Men of many words marinated privately in fear.
(Hamilton’s nib audible in the wee hours of July 4:
“Nor could I dwell on the topic lest it should unman me.”)

Women, too, felt it. They wrestled, one wrote,
with “a mortifying consciousness of inferiority,”
The self-taught essayist cajoled,
threatened: “the same breath of God animates us.”

Late at night, which foundered founders more?
The king, slaves, God, the suppressed
collective intelligence of women? Perhaps John Adams
heard whispers, woke to night terrors: “Remember the ladies.”

Abigail pretended to sleep.

Welcome to my brain gym. Today’s exercise: a sonnet.

Background: I’m finding poetry—reading and writing it, mulling it over—helps with the brain fuzz. I’m going to keep myself accountable for this particular variety of brain exercise by posting here about what I’m reading and writing.

What follows is a very rough first draft of a poem inspired by my recent obsessive listening to the soundtrack of Lin-Manuel Miranda’s musical Hamilton. Hip hop isn’t my genre, but I like Hamilton’s driving beats and brilliant rhymes (e.g., “a bunch of revolutionary manumission abolitionists? / Give me a position, show me where the ammunition is”). I’m also impressed how much history the lyrics fit into a small space.

Today, therefore, I started with a simple beat and a small space: the iamb and the constraints of the English sonnet. It’s unlikely this poem’s final form will be a sonnet, but it’s as good a place as any to begin.


Founders, early 21st-century-style, U.S.A.

Penn Warren lent them black coats, shining chains,
the Lord. He reminded us they suffered.
An alabaster Washington was framed
by Williams: “Too powerful for comfort”

of women or his slaves. Yet some had gleaned
equality was not impossible.
Emancipated thinking led to dreams
of coalitions grown unstoppable.

Miranda’s crafted more than pop lyrics—
gave immigrants their due. He made us woke.
We question narratives, why stories stick,
why textbooks pacify more than provoke.

His music’s paradoxical and sage:
Brown founders sing their new selves on the stage.

Lyrical delight in an elegiac moment



I recently happened again upon W. H. Auden’s poem “In Memory of W. B. Yeats.” It’s been a favorite of mine since high school, but somehow it had fallen off my radar. No matter what one thinks of Yeats—I happen to be a fan of his poetry, but not his later politics—Auden’s poem is a tremendous elegy for a poet (any poet). It begins

He disappeared in the dead of winter:
The brooks were frozen, the airports almost deserted,
And snow disfigured the public statues;
The mercury sank in the mouth of the dying day.
What instruments we have agree
The day of his death was a dark cold day.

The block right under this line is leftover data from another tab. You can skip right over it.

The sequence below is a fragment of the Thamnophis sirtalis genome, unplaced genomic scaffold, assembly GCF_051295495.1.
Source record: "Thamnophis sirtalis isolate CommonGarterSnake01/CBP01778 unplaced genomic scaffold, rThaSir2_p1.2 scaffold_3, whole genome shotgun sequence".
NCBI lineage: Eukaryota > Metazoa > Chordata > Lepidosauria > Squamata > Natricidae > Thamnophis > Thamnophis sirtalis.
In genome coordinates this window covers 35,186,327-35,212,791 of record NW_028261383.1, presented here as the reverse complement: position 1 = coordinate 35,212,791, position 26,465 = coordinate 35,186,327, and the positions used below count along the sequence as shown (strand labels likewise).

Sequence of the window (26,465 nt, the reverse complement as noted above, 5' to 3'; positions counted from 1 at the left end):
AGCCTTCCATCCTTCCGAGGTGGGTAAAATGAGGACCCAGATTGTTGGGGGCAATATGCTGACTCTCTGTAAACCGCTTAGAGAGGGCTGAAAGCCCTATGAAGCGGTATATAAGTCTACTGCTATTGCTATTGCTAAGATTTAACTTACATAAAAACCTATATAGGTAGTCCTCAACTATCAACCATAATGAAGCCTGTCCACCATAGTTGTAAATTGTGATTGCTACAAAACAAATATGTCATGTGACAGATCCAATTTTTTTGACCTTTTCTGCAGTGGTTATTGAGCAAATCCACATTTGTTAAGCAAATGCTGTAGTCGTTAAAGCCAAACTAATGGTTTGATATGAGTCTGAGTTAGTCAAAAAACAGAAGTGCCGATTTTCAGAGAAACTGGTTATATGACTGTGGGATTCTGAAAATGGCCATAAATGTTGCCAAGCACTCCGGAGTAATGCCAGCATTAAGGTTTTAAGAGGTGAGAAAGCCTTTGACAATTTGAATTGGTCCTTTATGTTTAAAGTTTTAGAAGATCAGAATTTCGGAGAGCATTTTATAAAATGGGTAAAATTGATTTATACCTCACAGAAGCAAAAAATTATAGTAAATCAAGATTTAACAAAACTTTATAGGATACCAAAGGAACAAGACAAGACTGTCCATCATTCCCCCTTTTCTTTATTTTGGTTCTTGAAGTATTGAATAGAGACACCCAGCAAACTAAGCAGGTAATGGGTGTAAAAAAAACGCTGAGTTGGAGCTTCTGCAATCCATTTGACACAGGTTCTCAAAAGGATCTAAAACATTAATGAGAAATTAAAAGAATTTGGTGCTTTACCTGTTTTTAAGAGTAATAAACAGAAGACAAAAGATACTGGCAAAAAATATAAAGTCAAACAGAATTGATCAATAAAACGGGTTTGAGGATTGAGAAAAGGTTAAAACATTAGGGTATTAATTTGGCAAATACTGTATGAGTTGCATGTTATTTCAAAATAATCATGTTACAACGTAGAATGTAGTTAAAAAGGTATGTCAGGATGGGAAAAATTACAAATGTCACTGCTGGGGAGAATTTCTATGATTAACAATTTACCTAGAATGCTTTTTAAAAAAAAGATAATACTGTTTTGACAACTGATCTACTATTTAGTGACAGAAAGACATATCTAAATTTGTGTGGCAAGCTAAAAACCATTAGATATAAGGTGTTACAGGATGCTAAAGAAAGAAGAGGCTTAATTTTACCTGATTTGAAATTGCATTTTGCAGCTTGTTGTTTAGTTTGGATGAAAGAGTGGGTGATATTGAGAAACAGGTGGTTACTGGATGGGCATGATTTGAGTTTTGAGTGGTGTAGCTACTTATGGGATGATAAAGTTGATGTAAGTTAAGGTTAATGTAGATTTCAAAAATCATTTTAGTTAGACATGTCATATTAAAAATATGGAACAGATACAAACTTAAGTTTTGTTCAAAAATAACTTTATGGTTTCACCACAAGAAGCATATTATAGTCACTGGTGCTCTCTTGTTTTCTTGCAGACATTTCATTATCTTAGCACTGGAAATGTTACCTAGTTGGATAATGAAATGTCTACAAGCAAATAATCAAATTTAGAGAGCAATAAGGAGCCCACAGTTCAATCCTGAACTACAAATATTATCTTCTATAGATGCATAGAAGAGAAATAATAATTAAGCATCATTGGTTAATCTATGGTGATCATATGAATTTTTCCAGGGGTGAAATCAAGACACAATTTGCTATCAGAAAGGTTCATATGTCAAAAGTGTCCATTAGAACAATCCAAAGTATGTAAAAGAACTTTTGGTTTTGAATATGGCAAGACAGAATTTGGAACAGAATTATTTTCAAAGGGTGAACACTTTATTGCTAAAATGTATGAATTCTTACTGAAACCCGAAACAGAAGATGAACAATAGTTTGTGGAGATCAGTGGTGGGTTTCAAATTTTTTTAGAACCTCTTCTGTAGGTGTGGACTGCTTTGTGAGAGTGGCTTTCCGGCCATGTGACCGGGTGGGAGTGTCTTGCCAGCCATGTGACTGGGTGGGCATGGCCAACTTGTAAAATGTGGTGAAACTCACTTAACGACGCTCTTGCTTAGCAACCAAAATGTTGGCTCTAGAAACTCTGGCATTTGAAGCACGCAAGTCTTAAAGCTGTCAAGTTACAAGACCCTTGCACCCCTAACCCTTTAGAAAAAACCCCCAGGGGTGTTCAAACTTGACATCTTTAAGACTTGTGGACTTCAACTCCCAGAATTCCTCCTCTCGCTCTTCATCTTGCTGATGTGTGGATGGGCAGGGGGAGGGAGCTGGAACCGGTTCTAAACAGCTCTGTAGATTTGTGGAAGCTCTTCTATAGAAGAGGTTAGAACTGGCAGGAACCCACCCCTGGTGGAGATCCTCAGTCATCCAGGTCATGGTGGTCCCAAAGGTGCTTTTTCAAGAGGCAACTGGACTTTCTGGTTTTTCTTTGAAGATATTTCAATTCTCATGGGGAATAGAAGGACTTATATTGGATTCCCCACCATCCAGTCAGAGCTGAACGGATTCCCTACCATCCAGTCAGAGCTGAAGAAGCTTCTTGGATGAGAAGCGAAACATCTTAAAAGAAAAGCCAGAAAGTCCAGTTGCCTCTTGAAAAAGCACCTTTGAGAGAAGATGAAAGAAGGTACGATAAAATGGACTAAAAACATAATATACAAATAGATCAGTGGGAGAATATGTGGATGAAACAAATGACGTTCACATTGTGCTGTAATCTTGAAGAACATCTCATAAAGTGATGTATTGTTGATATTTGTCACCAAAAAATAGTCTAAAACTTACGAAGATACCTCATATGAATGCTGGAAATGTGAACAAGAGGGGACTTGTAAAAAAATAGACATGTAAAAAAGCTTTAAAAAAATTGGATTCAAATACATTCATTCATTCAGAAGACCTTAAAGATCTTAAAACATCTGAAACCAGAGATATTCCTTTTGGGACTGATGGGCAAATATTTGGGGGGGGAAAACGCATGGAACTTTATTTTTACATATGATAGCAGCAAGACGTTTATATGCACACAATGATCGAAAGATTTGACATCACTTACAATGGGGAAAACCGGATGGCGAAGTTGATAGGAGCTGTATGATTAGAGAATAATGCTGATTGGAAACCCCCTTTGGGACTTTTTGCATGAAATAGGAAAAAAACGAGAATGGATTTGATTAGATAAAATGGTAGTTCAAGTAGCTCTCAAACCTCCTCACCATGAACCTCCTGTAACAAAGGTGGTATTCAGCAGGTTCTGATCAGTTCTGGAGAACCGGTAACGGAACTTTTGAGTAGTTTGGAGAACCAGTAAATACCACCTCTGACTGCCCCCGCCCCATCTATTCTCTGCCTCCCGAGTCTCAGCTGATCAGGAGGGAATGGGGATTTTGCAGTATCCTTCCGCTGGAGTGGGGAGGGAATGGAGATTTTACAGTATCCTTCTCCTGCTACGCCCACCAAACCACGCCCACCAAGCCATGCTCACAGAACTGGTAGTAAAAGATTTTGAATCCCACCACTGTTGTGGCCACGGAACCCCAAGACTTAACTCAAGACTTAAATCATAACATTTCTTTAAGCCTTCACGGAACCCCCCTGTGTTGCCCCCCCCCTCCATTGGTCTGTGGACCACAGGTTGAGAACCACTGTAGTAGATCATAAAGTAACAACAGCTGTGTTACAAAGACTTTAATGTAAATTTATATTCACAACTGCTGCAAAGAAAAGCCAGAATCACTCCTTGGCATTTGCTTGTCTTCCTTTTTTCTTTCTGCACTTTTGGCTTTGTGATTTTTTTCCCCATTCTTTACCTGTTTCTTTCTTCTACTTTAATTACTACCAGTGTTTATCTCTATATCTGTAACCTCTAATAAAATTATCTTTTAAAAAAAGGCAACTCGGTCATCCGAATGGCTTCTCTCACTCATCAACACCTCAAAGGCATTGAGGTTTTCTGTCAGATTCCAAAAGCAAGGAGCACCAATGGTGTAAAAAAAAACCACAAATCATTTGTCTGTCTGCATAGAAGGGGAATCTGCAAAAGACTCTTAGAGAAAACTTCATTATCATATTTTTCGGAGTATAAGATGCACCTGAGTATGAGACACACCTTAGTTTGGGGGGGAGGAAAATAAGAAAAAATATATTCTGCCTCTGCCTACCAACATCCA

Far from his illness
The wolves ran on through the evergreen forests,
The peasant river was untempted by the fashionable quays;
By mourning tongues
The death of the poet was kept from his poems.

In its third section, “In Memory” lapses into the distinctive meter Yeats uses in “Under Ben Bulben” (“Irish poets learn your trade/sing whatever well is made”), a poem in which Yeats imagines his own grave. Here are the final three trochaic stanzas of Auden’s work:

Follow, poet, follow right
To the bottom of the night,
With your unconstraining voice
Still persuade us to rejoice;

With the farming of a verse
Make a vineyard of the curse,
Sing of human unsuccess
In a rapture of distress;

In the deserts of the heart
Let the healing fountain start,
In the prison of his days
Teach the free man how to praise.


Auden’s poem delights me for so many reasons, from the monosyllabic “The day of his death was a dark cold day,” which hearkens back to ancient Anglo Saxon verse with its stressed alliteration, to the smooth, almost conversational rhythms of “the wolves ran on through the evergreen forests.” We move from the chilly, industrial gray concrete of the airport to the wildness of the mossy forest. And then suddenly we’re in Yeats’s own meter and imperative verse, at once dark and uplifting. Plus, we get the thrill of two neologisms, or at the very least unfamiliar words, each of them in the third line of a stanza: unconstraining, unsuccess. We expect the same in the third line of the final stanza, but instead the unconventional un is implied: we’re stuck in the prison of our days, but then—then!—the release in the turn: Teach the free man how to praise.

If the man is free, whom or what is he praising? A god? Or human unsuccess?

I am reminded, in my own reading of this poem, that we are allowed to celebrate failure. Failure means a new beginning.


It’s these little turns—of meter, of phrase, of meaning—that drew me to poetry, my first academic love.

(I apologize in advance for being so canonical in my allusions here, but my brain is fuzzy, and I’m drawing here on what I know well, hoping it will launch me into a new and much-needed period of intellectual playfulness.)

I’ve long looked for these little turns in life as well, moments of unexpected delight of a species that appears so often in poetry:

Elizabeth Bishop’s beautiful, battle-scarred fish, or her moose “on the moonlit macadam.”

The “red wine, / artichokes, and California / politics” Amy Clampitt had for dinner in “Portola Valley.”

Eugenio Montale’s gray city and the peeking beyond “a half-shut gate / among the leafage of a court”—through which “the yellows of the lemon blaze,” opening the heart with “golden trumpets of solarity.”

Garrett Hongo’s Mendocino rose that comes “erupting out of pastureland” and how “the roses seemed everywhere around me then” on a California highway.